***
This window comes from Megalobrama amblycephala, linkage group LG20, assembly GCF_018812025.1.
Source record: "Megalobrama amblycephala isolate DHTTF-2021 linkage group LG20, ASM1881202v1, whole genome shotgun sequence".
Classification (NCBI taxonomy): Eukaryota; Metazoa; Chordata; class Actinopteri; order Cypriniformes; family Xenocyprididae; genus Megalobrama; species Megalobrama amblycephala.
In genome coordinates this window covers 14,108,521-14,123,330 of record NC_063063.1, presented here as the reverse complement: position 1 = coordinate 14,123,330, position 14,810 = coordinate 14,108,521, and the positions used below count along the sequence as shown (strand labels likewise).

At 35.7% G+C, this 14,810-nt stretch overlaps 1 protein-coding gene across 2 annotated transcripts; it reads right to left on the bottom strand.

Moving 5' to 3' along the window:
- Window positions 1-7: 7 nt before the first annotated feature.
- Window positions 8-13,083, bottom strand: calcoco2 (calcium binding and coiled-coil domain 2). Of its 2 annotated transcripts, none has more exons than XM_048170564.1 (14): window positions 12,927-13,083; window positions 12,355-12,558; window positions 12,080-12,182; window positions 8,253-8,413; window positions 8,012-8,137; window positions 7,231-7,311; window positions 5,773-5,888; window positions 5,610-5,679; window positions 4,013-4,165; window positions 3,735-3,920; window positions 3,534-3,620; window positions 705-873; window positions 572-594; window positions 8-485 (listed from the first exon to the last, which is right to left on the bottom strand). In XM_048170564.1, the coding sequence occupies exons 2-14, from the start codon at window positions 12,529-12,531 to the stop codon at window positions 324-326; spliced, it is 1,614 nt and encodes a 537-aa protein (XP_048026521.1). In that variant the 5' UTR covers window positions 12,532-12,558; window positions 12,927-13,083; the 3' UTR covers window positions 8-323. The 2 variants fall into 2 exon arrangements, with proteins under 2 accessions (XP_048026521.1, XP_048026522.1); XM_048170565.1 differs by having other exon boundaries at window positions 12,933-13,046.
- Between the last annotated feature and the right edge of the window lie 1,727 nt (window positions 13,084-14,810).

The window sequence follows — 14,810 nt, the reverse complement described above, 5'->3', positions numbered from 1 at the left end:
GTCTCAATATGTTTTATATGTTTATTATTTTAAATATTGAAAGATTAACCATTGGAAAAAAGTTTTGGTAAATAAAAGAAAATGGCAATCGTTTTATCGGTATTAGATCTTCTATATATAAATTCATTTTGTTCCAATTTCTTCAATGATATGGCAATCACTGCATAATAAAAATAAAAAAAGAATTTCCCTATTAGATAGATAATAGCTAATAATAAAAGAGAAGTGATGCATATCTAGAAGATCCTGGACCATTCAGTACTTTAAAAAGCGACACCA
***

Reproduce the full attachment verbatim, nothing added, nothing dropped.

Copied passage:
This window comes from Megalobrama amblycephala, linkage group LG20, assembly GCF_018812025.1.
Source record: "Megalobrama amblycephala isolate DHTTF-2021 linkage group LG20, ASM1881202v1, whole genome shotgun sequence".
Classification (NCBI taxonomy): Eukaryota; Metazoa; Chordata; class Actinopteri; order Cypriniformes; family Xenocyprididae; genus Megalobrama; species Megalobrama amblycephala.
In genome coordinates this window covers 14,108,521-14,123,330 of record NC_063063.1, presented here as the reverse complement: position 1 = coordinate 14,123,330, position 14,810 = coordinate 14,108,521, and the positions used below count along the sequence as shown (strand labels likewise).

At 35.7% G+C, this 14,810-nt stretch overlaps 1 protein-coding gene across 2 annotated transcripts; it reads right to left on the bottom strand.

Moving 5' to 3' along the window:
- Window positions 1-7: 7 nt before the first annotated feature.
- Window positions 8-13,083, bottom strand: calcoco2 (calcium binding and coiled-coil domain 2). Of its 2 annotated transcripts, none has more exons than XM_048170564.1 (14): window positions 12,927-13,083; window positions 12,355-12,558; window positions 12,080-12,182; window positions 8,253-8,413; window positions 8,012-8,137; window positions 7,231-7,311; window positions 5,773-5,888; window positions 5,610-5,679; window positions 4,013-4,165; window positions 3,735-3,920; window positions 3,534-3,620; window positions 705-873; window positions 572-594; window positions 8-485 (listed from the first exon to the last, which is right to left on the bottom strand). In XM_048170564.1, the coding sequence occupies exons 2-14, from the start codon at window positions 12,529-12,531 to the stop codon at window positions 324-326; spliced, it is 1,614 nt and encodes a 537-aa protein (XP_048026521.1). In that variant the 5' UTR covers window positions 12,532-12,558; window positions 12,927-13,083; the 3' UTR covers window positions 8-323. The 2 variants fall into 2 exon arrangements, with proteins under 2 accessions (XP_048026521.1, XP_048026522.1); XM_048170565.1 differs by having other exon boundaries at window positions 12,933-13,046.
- Between the last annotated feature and the right edge of the window lie 1,727 nt (window positions 13,084-14,810).

The window sequence follows — 14,810 nt, the reverse complement described above, 5'->3', positions numbered from 1 at the left end:
GTCTCAATATGTTTTATATGTTTATTATTTTAAATATTGAAAGATTAACCATTGGAAAAAAGTTTTGGTAAATAAAAGAAAATGGCAATCGTTTTATCGGTATTAGATCTTCTATATATAAATTCATTTTGTTCCAATTTCTTCAATGATATGGCAATCACTGCATAATAAAAATAAAAAAAGAATTTCCCTATTAGATAGATAATAGCTAATAATAAAAGAGAAGTGATGCATATCTAGAAGATCCTGGACCATTCAGTACTTTAAAAAGCGACACCA